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Study Ranks U.S. Health Care System Last

By Adam Bloedorn, CQ Staff

May 16, 2007 -- The U.S. health care system ranks last or next-to-last when compared with five other nations surveyed in a new report from The Commonwealth Fund.

While the United States spent $6,102 per capita on health care in 2004—more than double the average of other nations—the report, released Tuesday, finds the U.S. system lacking in five aspects of a "high performing" health system: quality, access, efficiency, equity, and healthy lives.

Only 84 percent of American patients reported having a regular doctor, while 61 percent found it difficult to find care on nights and weekends. The country also pays twice as much per capita on drugs than the other nations, according to the report, which studied the health care systems in Australia, Canada, Germany, New Zealand, the United Kingdom, and the United States. Of the six countries surveyed, the United States is the only one without a universal health care system, which partly accounts "for its poor performance on access, equity, and health outcomes," according to the report.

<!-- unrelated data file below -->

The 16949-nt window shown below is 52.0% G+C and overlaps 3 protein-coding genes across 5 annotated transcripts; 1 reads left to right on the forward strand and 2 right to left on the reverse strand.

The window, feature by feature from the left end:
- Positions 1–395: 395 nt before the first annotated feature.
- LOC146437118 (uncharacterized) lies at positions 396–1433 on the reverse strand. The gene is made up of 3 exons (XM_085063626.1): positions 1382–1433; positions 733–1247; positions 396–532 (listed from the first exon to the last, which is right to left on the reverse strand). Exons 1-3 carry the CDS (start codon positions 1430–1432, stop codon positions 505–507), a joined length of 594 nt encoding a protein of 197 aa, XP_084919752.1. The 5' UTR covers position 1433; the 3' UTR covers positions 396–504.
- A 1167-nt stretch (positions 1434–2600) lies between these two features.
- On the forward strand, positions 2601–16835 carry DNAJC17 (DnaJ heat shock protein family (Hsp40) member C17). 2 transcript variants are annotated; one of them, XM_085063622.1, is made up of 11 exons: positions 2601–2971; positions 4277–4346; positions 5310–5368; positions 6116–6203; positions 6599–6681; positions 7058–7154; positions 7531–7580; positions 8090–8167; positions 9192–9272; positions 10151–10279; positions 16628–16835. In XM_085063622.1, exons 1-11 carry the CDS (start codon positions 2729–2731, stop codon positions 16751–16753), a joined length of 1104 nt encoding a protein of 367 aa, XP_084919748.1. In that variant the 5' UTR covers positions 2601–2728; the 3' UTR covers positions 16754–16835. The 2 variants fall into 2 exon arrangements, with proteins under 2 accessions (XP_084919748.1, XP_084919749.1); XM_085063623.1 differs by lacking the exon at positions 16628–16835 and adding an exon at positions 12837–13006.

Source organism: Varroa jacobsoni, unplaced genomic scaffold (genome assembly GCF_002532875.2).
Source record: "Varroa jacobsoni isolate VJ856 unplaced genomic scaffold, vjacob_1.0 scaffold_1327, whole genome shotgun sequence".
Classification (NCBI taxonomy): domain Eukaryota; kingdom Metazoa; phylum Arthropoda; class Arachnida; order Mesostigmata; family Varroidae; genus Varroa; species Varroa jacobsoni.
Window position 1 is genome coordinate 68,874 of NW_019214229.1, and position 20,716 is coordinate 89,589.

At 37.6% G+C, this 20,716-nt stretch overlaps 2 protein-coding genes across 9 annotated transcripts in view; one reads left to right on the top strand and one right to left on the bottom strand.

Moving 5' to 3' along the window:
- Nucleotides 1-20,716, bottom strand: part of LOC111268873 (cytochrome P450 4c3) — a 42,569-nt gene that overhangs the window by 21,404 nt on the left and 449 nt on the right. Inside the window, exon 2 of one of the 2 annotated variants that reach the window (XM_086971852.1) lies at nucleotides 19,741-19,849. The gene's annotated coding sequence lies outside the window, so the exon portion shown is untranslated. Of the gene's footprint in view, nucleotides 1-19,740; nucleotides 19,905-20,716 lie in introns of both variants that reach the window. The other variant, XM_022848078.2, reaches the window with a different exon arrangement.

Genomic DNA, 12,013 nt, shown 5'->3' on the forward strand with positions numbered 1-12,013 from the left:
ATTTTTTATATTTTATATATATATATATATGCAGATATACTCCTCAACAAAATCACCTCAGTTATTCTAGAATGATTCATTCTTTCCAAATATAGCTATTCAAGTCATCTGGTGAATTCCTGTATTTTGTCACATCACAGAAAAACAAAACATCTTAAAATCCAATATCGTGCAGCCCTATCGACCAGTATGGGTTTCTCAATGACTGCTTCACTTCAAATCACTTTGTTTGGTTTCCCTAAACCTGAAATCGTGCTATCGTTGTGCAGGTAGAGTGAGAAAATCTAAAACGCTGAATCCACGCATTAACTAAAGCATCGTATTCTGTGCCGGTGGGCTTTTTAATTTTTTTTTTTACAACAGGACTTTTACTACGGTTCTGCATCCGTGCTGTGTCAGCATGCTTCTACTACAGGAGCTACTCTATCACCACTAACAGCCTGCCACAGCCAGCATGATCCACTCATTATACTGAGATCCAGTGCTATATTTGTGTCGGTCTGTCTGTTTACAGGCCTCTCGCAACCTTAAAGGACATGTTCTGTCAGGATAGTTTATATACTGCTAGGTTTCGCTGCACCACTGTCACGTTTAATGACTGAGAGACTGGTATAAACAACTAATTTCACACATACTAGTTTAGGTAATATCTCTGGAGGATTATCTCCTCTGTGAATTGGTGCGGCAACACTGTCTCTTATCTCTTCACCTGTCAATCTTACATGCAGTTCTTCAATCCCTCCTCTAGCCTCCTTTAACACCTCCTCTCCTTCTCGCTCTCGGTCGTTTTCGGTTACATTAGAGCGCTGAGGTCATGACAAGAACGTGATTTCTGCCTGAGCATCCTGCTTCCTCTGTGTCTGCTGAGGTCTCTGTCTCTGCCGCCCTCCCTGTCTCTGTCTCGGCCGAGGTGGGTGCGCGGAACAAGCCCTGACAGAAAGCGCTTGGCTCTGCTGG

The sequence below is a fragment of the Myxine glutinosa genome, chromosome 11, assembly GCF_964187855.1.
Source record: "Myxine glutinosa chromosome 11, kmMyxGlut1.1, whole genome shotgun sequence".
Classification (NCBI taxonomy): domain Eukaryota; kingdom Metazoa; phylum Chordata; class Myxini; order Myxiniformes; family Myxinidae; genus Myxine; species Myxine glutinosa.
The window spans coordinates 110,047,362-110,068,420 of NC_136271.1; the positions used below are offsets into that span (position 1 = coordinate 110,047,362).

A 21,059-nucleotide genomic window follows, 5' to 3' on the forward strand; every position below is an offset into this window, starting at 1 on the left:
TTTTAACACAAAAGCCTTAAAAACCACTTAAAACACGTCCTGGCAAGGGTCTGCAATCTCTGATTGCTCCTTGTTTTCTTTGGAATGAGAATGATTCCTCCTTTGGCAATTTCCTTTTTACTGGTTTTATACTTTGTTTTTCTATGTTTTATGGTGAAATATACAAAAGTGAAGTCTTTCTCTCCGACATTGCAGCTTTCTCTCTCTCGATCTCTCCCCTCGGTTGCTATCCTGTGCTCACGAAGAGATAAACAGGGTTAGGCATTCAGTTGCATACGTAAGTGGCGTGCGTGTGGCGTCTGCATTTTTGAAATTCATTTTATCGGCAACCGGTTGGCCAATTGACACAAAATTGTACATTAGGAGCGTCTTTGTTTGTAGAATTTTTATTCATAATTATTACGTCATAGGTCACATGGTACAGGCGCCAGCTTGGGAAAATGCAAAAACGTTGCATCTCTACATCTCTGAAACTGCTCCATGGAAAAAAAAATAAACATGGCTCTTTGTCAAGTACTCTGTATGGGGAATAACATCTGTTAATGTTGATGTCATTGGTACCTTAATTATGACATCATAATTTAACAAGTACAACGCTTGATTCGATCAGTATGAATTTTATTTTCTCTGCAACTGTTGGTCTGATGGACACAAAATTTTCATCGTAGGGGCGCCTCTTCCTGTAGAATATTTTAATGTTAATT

"Other nations ensure the accessibility of care through universal health insurance systems and through better ties between patients and the physician practices that serve as their long-term 'medical home.'

It is not surprising, therefore, that the U.S. substantially underperforms compared to other countries on measures of access to care and equity in health care between populations with above-average and below average incomes," the study's authors say.

Sen. Ron Wyden, D-Ore., who is sponsoring legislation (S 334) that would provide universal health coverage, said the Commonwealth Fund report "confirms what I hear from folks at town hall meetings all across Oregon: They want access to quality health care that can't be taken away."

"We have the best health care professionals in the world," Wyden said. "We spend enough money on health care. We just don't spend it in the right places."

The report gives the United States good marks for its performance in preventative care, which is an area "that has been monitored closely for over a decade by managed care plans," according to the report's authors.

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